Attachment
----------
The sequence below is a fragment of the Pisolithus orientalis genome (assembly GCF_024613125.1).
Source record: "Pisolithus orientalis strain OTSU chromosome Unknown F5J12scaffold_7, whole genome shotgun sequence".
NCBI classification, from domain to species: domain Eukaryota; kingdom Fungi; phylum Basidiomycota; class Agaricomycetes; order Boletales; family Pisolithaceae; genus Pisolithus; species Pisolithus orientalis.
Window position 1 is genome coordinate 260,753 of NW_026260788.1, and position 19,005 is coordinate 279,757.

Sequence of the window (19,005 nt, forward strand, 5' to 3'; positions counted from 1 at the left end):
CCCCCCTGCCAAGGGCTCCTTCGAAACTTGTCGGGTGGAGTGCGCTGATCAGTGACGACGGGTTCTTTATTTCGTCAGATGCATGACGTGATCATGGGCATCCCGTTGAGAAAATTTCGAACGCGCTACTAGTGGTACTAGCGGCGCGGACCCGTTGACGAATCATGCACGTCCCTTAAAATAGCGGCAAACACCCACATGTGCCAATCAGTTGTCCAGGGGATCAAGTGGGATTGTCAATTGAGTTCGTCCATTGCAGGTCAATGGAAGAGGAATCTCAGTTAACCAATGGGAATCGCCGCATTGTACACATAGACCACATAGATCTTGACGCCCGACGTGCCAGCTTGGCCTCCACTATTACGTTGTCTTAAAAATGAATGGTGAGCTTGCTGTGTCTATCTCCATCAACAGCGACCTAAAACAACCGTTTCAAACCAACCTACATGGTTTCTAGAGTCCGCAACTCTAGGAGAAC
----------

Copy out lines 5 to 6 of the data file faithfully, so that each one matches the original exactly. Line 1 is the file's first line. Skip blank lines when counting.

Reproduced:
Sequence of the window (19,005 nt, forward strand, 5' to 3'; positions counted from 1 at the left end):
CCCCCCTGCCAAGGGCTCCTTCGAAACTTGTCGGGTGGAGTGCGCTGATCAGTGACGACGGGTTCTTTATTTCGTCAGATGCATGACGTGATCATGGGCATCCCGTTGAGAAAATTTCGAACGCGCTACTAGTGGTACTAGCGGCGCGGACCCGTTGACGAATCATGCACGTCCCTTAAAATAGCGGCAAACACCCACATGTGCCAATCAGTTGTCCAGGGGATCAAGTGGGATTGTCAATTGAGTTCGTCCATTGCAGGTCAATGGAAGAGGAATCTCAGTTAACCAATGGGAATCGCCGCATTGTACACATAGACCACATAGATCTTGACGCCCGACGTGCCAGCTTGGCCTCCACTATTACGTTGTCTTAAAAATGAATGGTGAGCTTGCTGTGTCTATCTCCATCAACAGCGACCTAAAACAACCGTTTCAAACCAACCTACATGGTTTCTAGAGTCCGCAACTCTAGGAGAAC